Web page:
• We convince ourselves that anyone could be here with us if they just worked hard enough. 
  • We refuse to acknowledge the data that show racism as a sociological fact that shapes life outcomes. 
  • And when we find ourselves in places where the majority of people look like us, whether it be our neighborhoods, events we attend like this one, or at the decision making table, we rarely ask ourselves, “How did it come to be that so few people of color are present? And what can we do about it?”

I know I’m making you uncomfortable. It’s good that you are uncomfortable. 
Our discomfort with these facts is a measure of our humanity. I’m uncomfortable, too.

I even hope you’re angry-- as long as your anger is directed at the problem and not the person speaking openly about the problem, whether that be me or the folks from Black Lives Matter.

Or, maybe you totally get it. You are angry at the problem. But I hear folks express outrage about the problem all of the time, and again the question is not about how we believe or what we feel, but what we do.

As I said earlier, I jump at the chance to speak to an audience full of successful people, because together we have the resources to make the future look different than the past. 

I’m going to give you some ideas.

If you’re a member of the Association hosting this event, here are just a few resources you have:

Skills:  Go to www.taprootfoundation.org to enroll to offer your services or skills for free to an organization working toward justice and equity. Consider doing this as often as you are able.

Organizational leverage: If you are in any position of power, which I would argue we all are in some form, take a close look around the decision making table where you sit. Ask yourself who is missing and what you can do about it. 

An audience: How could you use your platform or voice to spread information to folks in your circles of influence, like I’m doing right now? Whatever area of communications you’re in, select a racial justice angle or issue for your next project. If you are reluctant, take a deeper dive into understanding what’s stopping you and work to get over that.

Here are three things everyone can do, regardless of your profession or field:

Get on board: Email sbsurj@gmail.com to receive a weekly email with one specific, easy action you can perform.

Donate: Set up a recurring donation of $15-20 per month to an organization working hard for a more fair and just world. I recommend Color of Change and Southern Poverty Law Center. 

Learn and share:. Follow these groups on social media: Color of ChangeSouthern Poverty Law Center, Showing Up for Racial JusticeWhite Nonsense Roundup and share their messages about racial injustice with the same outrage you express over heart breaking school shootings, tragic celebrity suicides, and infuriating sexual harassment and assault of women.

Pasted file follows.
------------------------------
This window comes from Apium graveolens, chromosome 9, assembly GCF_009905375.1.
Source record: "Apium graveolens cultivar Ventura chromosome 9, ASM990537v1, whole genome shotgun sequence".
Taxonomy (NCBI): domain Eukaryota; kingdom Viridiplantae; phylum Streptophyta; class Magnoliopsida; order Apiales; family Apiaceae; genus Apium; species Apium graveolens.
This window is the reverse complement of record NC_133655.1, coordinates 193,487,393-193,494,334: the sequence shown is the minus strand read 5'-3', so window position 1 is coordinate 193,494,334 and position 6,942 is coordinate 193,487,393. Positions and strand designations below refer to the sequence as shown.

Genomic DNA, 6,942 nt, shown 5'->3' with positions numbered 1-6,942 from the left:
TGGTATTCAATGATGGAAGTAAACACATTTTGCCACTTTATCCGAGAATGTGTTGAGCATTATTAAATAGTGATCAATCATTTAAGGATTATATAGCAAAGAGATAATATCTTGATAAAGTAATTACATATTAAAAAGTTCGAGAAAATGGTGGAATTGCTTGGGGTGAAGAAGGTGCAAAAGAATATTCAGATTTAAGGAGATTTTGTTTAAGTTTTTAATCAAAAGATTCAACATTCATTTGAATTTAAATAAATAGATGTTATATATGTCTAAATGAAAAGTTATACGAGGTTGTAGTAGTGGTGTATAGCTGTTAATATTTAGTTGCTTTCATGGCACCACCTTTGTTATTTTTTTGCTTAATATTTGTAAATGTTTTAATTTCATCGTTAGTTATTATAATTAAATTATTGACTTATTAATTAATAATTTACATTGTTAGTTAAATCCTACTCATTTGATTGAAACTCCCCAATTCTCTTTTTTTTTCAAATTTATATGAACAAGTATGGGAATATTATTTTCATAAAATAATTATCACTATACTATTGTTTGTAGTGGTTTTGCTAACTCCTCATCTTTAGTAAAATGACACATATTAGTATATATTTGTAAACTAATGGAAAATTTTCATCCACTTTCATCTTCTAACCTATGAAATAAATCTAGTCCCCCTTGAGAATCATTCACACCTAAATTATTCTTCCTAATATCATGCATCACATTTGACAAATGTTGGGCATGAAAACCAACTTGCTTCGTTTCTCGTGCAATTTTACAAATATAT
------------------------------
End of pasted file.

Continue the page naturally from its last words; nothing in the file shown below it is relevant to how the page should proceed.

Sometimes the task of openly addressing our history and ensuring a different future feels too daunting, and so we're tempted to ignore our role and let others handle it. If you feel overwhelmed by my words, I encourage you to consider this Jewish saying that keeps me motivated when it comes to making social change: 

You are not obligated to complete the task, but neither are you excused from it. 


...



Wednesday, May 9, 2018

Topic #28: Panning Out from the White Racial Lens: The Problem with Punctuation



In my former life as a relationship researcher I spent a great deal of time listening to couples describe the root of their conflicts. When couples were probed about what typically started a fight, the wife would often say that her husband makes empty promises about things he’ll do and then pretends to forget. The husband, on the other hand, would blame her incessant nagging on his lack of motivation and the ensuing fights.

This difference in perspective is referred to in the interpersonal communication literature as punctuation, and it helps explain why two people in the same relationship view the start of their conflicts so differently. Not unlike the chicken and the egg scenario, it’s unclear which came first: the nagging or the noncompliance. Ultimately, it depends on who is punctuating the story.

The concept of punctuation can be a useful tool for understanding any number of human disputes, from the Israeli-Palestinian conflict to atrocities like the Holocaust and the Rwandan Genocide. Examining how perpetrators explained the events leading to their despicable behavior doesn’t excuse it, but it helps us grasp the powerful drive provided by the self-serving punctuation of events. In his book Mass Hate, Neil Kressel summarizes this drive explaining,

“Virtually all perpetrators of great evil in the world — including Nazis, Serb rapists, Hutu extremist murderers, and those behind the Khmer Rouge atrocities — believed that they were victims of some long standing prior outrage that justified their militancy.”

Learning more about the role of punctuation gives some insight into why white folks often struggle to see issues from a racial justice lens. White people like me frequently find ourselves listening to discussions on topics like welfare, affirmative action, quota systems, and other programs meant to address racial inequity. In these discussions it’s not uncommon to hear comments from white peers about how members of another race just can’t get it together, don’t work hard enough, abuse what’s given to them, etc.